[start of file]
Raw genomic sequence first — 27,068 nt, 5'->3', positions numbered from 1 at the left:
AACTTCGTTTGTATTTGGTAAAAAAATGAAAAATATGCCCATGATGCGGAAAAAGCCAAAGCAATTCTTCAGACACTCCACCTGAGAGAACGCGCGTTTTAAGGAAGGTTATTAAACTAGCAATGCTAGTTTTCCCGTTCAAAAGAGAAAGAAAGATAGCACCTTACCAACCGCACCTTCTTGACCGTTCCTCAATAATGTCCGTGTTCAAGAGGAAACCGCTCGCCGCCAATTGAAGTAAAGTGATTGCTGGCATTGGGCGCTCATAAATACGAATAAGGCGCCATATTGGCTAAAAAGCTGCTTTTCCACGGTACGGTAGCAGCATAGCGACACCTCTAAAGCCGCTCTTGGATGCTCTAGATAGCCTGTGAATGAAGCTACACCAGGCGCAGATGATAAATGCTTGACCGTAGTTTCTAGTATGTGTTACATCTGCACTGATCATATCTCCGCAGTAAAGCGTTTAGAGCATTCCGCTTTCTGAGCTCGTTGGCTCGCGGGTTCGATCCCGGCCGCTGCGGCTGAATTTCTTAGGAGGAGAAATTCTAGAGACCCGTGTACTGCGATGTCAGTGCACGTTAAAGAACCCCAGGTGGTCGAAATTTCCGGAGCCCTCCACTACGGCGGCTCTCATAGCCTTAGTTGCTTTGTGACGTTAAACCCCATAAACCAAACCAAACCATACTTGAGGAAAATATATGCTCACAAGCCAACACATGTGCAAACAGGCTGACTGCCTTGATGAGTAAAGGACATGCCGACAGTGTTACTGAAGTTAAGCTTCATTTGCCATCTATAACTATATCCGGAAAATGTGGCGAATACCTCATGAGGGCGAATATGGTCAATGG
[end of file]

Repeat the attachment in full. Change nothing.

Raw genomic sequence first — 27,068 nt, 5'->3', positions numbered from 1 at the left:
AACTTCGTTTGTATTTGGTAAAAAAATGAAAAATATGCCCATGATGCGGAAAAAGCCAAAGCAATTCTTCAGACACTCCACCTGAGAGAACGCGCGTTTTAAGGAAGGTTATTAAACTAGCAATGCTAGTTTTCCCGTTCAAAAGAGAAAGAAAGATAGCACCTTACCAACCGCACCTTCTTGACCGTTCCTCAATAATGTCCGTGTTCAAGAGGAAACCGCTCGCCGCCAATTGAAGTAAAGTGATTGCTGGCATTGGGCGCTCATAAATACGAATAAGGCGCCATATTGGCTAAAAAGCTGCTTTTCCACGGTACGGTAGCAGCATAGCGACACCTCTAAAGCCGCTCTTGGATGCTCTAGATAGCCTGTGAATGAAGCTACACCAGGCGCAGATGATAAATGCTTGACCGTAGTTTCTAGTATGTGTTACATCTGCACTGATCATATCTCCGCAGTAAAGCGTTTAGAGCATTCCGCTTTCTGAGCTCGTTGGCTCGCGGGTTCGATCCCGGCCGCTGCGGCTGAATTTCTTAGGAGGAGAAATTCTAGAGACCCGTGTACTGCGATGTCAGTGCACGTTAAAGAACCCCAGGTGGTCGAAATTTCCGGAGCCCTCCACTACGGCGGCTCTCATAGCCTTAGTTGCTTTGTGACGTTAAACCCCATAAACCAAACCAAACCATACTTGAGGAAAATATATGCTCACAAGCCAACACATGTGCAAACAGGCTGACTGCCTTGATGAGTAAAGGACATGCCGACAGTGTTACTGAAGTTAAGCTTCATTTGCCATCTATAACTATATCCGGAAAATGTGGCGAATACCTCATGAGGGCGAATATGGTCAATGG